You may find it odd that I want to publish a sketch of this unknown nebula as one of the first posts on this blog. Let's say that I want to rectify a big injustice. In all honesty, I have to plead guilty as well. I can count the times that I've visited this nebula on the fingers of one hand, even though it has all that it takes to be an all-time favourite: it's very easy to find, just south of èta Geminorum, it's bright enough to be observed in nearly every telescope and if you take a good look it easily reveals a myriad of filaments and details. And to top it off it has a funny nickname derived from its particular shape. So what more do you want?
But first, let me tell you something more about this peculiar object. The Monkey Head nebula is an enormous cloud of gas (mostly hydrogen) and dust heated up by incredibly hot and young stars within its heart to the point that it begins to emit light itself. In fact, this nebula is a gigantic star nursery! The light and winds from the newly born stars disperse the gas clouds in which they were formed and in the next millions of years these stars will leave the nursery to find their own way in the universe. It's perhaps not as famous as other nebulas in which stars are born such as the Orion or Lagoon nebulas, but nevertheless it's spectacular in its own right. It's 6.400 lightyears away from us (much further than the Orion nebula at 1.340 lightyears) and covers an area in the sky almost as large as the disk of the full moon. But unfortunately it's too faint for the naked eye so don't get overexcited. Please also note that the bright star at the centre of the nebula doesn't belong to the nebula at all but that it's a lot closer to us (994 lightyears). So you see that looking at the night's sky can be very deceiving. Similarly, the stars that form the various constellations have in reality nothing to do with each other and may often be thousands of lightyears apart. A popular example of this are the three stars of Orion's belt. In our sky they really look to belong with each other. In reality however, the left star is 817 lightyears away, the right one 916 lightyears, but the middle one... 1.976 lightyears!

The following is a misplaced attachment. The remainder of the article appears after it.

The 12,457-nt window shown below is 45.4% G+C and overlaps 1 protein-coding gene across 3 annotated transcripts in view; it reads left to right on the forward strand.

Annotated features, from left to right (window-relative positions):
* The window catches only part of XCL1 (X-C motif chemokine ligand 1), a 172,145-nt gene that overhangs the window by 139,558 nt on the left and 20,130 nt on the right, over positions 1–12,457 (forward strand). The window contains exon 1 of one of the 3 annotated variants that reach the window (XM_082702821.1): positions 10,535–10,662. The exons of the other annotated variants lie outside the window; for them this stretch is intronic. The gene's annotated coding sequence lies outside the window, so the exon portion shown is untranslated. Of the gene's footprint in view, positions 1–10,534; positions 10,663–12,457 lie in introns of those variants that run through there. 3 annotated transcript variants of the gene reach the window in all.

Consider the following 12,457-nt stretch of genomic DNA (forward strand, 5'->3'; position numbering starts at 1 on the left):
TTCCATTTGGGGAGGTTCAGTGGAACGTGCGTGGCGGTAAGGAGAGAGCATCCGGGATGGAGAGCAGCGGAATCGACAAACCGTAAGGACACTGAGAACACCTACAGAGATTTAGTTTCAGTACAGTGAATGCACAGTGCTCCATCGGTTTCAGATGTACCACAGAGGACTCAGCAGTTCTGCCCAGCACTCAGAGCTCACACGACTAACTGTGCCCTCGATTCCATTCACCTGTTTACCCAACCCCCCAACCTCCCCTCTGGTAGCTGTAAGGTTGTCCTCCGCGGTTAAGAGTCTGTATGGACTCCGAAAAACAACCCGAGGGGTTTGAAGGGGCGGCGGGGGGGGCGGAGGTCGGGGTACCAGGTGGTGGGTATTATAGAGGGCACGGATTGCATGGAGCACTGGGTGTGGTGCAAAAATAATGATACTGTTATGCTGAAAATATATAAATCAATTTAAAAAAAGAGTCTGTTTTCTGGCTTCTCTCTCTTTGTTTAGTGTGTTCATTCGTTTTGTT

For my drawing I used UHC filters which block most of the light, apart from the specific frequencies emitted by the nebula. This makes the background darker and also the stars, which emit light in all frequencies, look a lot fainter. This, however, creates a lot more contrast with the nebula and therefore it becomes visible more easily. The moment it entered the field of view of my binoculars it immediately leaped out at me. When looking more closely in my Nexus 100 at 24x, several details became easily visible, such as the "eyes" and "mouth" of the monkey's head.
I sincerely hope that this post may incite others to visit this nebula too. It truly deserves a bit more attention.